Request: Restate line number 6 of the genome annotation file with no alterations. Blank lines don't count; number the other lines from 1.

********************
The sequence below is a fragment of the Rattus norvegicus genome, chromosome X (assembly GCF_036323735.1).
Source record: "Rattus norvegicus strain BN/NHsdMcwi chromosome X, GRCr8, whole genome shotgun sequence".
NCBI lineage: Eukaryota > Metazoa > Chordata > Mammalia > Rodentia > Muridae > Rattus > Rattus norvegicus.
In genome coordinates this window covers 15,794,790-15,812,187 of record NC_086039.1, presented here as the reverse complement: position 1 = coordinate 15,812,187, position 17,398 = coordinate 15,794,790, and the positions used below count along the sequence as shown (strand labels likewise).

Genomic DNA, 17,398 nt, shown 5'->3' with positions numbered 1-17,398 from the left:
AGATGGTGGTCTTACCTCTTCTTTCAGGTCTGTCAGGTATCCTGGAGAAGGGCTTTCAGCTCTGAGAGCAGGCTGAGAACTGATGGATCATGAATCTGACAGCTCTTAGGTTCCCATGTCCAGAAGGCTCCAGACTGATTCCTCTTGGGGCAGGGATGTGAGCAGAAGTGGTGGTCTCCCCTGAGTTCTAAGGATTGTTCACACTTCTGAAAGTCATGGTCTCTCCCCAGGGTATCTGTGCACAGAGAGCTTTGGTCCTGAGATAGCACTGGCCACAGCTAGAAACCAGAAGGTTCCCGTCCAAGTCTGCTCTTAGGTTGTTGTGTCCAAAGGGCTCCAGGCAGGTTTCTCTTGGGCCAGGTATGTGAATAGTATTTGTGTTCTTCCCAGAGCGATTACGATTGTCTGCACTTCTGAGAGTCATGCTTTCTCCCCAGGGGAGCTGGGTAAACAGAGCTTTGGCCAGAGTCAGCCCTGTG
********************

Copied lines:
AGATGGTGGTCTTACCTCTTCTTTCAGGTCTGTCAGGTATCCTGGAGAAGGGCTTTCAGCTCTGAGAGCAGGCTGAGAACTGATGGATCATGAATCTGACAGCTCTTAGGTTCCCATGTCCAGAAGGCTCCAGACTGATTCCTCTTGGGGCAGGGATGTGAGCAGAAGTGGTGGTCTCCCCTGAGTTCTAAGGATTGTTCACACTTCTGAAAGTCATGGTCTCTCCCCAGGGTATCTGTGCACAGAGAGCTTTGGTCCTGAGATAGCACTGGCCACAGCTAGAAACCAGAAGGTTCCCGTCCAAGTCTGCTCTTAGGTTGTTGTGTCCAAAGGGCTCCAGGCAGGTTTCTCTTGGGCCAGGTATGTGAATAGTATTTGTGTTCTTCCCAGAGCGATTACGATTGTCTGCACTTCTGAGAGTCATGCTTTCTCCCCAGGGGAGCTGGGTAAACAGAGCTTTGGCCAGAGTCAGCCCTGTG